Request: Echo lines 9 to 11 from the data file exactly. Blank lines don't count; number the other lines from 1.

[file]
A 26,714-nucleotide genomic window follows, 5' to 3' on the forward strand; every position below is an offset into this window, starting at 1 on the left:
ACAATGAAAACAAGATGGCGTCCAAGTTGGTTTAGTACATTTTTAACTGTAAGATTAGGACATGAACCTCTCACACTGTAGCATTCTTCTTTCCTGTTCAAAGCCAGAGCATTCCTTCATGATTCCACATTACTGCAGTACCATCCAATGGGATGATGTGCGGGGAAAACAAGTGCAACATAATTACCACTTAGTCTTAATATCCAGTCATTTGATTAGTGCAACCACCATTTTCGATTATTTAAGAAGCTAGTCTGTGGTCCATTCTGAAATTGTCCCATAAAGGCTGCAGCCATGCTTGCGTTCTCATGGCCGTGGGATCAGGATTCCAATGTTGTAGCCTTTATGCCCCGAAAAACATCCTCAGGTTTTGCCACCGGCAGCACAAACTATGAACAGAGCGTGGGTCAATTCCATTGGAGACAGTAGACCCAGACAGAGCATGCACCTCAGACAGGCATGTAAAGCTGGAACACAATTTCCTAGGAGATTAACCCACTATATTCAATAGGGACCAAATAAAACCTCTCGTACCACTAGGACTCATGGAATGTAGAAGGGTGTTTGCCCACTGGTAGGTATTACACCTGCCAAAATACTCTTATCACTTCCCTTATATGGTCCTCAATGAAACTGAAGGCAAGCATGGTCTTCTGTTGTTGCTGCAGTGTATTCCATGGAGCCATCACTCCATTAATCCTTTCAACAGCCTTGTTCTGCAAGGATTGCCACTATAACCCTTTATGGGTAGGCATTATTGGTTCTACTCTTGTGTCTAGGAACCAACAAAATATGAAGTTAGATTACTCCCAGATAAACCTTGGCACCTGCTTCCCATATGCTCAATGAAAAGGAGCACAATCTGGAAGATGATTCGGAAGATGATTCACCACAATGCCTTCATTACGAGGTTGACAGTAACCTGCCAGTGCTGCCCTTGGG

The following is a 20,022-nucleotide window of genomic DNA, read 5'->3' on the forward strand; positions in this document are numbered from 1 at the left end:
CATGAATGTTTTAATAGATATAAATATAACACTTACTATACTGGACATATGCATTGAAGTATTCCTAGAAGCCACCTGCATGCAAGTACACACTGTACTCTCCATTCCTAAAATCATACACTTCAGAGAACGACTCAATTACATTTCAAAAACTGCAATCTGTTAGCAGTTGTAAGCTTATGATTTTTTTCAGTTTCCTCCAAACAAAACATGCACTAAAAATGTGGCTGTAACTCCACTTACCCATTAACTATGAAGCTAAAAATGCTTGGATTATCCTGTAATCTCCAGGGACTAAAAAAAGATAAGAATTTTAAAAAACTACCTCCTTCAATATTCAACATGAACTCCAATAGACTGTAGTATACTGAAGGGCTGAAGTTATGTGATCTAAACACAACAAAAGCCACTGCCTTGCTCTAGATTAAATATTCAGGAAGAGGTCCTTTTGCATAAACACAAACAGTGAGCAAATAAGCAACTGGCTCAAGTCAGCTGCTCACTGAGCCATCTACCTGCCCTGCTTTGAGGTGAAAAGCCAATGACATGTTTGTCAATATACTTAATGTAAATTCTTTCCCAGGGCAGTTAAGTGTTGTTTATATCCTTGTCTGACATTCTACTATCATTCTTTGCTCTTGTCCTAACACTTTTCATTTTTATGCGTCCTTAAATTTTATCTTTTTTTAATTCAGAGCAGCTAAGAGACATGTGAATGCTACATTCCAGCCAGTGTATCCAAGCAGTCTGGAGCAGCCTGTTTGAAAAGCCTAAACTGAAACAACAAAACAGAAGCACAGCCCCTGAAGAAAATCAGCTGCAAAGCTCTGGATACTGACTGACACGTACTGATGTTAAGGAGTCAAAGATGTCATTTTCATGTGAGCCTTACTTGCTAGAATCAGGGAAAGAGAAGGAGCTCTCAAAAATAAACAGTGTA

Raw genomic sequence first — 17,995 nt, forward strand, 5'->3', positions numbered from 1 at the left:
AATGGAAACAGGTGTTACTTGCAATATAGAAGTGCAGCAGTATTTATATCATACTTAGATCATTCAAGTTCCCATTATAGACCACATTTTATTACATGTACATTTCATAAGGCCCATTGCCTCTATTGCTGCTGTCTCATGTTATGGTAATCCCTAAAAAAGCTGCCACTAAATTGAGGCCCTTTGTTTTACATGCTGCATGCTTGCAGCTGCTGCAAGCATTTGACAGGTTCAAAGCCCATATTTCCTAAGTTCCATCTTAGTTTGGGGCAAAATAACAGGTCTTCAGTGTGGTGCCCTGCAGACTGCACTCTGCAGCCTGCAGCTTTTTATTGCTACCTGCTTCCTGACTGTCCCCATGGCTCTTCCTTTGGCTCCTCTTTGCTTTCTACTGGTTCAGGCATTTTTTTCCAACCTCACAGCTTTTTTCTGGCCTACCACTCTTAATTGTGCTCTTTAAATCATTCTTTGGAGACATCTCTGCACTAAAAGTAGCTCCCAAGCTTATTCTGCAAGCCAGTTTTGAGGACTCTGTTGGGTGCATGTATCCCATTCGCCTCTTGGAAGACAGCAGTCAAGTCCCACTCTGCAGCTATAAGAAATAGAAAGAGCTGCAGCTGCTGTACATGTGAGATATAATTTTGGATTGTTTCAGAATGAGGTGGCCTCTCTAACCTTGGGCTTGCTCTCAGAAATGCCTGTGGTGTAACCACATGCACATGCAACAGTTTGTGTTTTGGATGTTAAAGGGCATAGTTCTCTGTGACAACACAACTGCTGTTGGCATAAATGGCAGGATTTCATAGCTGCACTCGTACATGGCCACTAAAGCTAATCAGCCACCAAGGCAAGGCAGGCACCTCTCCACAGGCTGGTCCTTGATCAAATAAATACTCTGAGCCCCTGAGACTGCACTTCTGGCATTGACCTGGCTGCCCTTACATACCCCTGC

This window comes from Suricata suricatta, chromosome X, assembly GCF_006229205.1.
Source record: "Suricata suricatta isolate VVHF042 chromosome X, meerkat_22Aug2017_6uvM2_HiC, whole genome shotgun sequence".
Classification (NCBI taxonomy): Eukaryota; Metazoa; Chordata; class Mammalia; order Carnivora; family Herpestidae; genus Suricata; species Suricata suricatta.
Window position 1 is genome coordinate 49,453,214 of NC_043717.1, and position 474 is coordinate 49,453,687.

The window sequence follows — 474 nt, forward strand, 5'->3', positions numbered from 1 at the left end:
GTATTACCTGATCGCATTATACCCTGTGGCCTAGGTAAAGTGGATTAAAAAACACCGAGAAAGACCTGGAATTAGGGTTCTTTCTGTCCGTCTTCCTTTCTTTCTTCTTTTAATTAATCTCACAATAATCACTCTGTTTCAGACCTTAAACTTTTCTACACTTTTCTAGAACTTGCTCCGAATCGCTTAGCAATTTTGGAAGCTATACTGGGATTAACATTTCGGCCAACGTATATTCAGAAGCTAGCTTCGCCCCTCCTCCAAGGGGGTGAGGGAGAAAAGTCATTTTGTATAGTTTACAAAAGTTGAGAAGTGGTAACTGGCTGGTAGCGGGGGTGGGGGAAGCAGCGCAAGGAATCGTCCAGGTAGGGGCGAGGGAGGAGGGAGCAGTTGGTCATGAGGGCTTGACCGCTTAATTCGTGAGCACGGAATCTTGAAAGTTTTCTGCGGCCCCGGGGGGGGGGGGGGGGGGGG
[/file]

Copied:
Classification (NCBI taxonomy): Eukaryota; Metazoa; Chordata; class Mammalia; order Carnivora; family Herpestidae; genus Suricata; species Suricata suricatta.
Window position 1 is genome coordinate 49,453,214 of NC_043717.1, and position 474 is coordinate 49,453,687.

The window sequence follows — 474 nt, forward strand, 5'->3', positions numbered from 1 at the left end: